I’d lost track of the days. It had become less about Monday, Tuesday, Wednesday, Thursday, and more about Universal-day, Disneyland-day, California Adventures-day, Fly home-day. We’d packed the week to the brim, but hadn’t scheduled anything for the day of our flight. Our plane wouldn’t leave until seven in the evening, and the furthest we’d gotten in our plan was relax. Sarah suggested a beach; the rest of us had been so focused on squeezing everything out of California’s theme parks, we’d forgotten about its non- (or less) commercial entities.
We decided on Santa Monica. I’d been wanted to go for a few years now, drawn to the idea of an amusement park on the pier. (Though we’d seen Disney’s version merely the day before. It made the experience a little bittersweet and empty.) It was very The OC/So Little Time/the-only-two-Cali-set-TV-shows-I’d-ever-watched. Yellow sand, blue water, lifeguard huts, the strip of modern beach houses along the boardwalk.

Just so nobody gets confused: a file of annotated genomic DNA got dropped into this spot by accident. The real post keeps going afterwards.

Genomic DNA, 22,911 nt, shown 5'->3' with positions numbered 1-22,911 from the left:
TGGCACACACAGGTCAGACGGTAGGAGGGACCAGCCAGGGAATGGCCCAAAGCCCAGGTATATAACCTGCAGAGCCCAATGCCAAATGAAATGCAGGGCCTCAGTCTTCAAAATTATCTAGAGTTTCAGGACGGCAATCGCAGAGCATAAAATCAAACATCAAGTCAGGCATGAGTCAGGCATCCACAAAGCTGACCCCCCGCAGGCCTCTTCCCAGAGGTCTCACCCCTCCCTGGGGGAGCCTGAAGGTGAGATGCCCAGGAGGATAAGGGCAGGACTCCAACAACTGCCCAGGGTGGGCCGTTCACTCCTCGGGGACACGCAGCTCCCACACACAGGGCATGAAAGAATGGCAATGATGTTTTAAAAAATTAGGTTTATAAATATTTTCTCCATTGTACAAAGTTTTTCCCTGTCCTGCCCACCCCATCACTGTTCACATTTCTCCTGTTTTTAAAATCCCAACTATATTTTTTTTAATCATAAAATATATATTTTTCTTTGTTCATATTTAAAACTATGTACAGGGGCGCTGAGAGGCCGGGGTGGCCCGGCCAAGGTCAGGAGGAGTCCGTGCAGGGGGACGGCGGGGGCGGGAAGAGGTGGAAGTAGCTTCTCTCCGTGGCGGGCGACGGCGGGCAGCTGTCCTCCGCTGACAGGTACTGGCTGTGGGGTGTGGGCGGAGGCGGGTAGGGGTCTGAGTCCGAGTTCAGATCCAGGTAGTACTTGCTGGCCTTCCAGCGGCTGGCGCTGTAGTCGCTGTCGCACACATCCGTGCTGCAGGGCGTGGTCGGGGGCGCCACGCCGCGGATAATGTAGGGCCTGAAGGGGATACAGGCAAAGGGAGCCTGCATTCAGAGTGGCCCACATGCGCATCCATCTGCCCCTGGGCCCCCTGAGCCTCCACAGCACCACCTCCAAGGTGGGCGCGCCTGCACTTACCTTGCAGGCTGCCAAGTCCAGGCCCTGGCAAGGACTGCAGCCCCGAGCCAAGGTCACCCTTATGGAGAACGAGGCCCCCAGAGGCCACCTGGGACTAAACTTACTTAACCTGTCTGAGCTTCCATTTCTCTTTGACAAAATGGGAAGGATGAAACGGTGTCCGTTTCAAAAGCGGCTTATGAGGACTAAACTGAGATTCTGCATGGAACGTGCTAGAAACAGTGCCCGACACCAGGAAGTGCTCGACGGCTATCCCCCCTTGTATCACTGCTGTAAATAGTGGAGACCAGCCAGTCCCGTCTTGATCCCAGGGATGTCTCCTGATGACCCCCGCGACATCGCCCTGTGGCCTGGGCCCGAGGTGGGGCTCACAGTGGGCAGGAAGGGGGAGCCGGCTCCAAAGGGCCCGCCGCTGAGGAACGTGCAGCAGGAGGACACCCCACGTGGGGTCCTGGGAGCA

As I stood thigh-deep in the rolling water—the waves skimming the loose threads of my shorts, the sun keeping me warm, if not a touch too hot—I thought something along the lines of, This is the freaking life. I thought about how, if I lived here, I’d come down to the shores every day, just to dip my legs in the ocean, or settle down on a thin blanket with a bottle of water and a book.
But then I thought, Maybe not. Maybe I’d just get stuck in the city—whether in traffic or just in my head—and never make it out as often as I’d like to. And maybe this is just a fantastic way to spend the first day of September.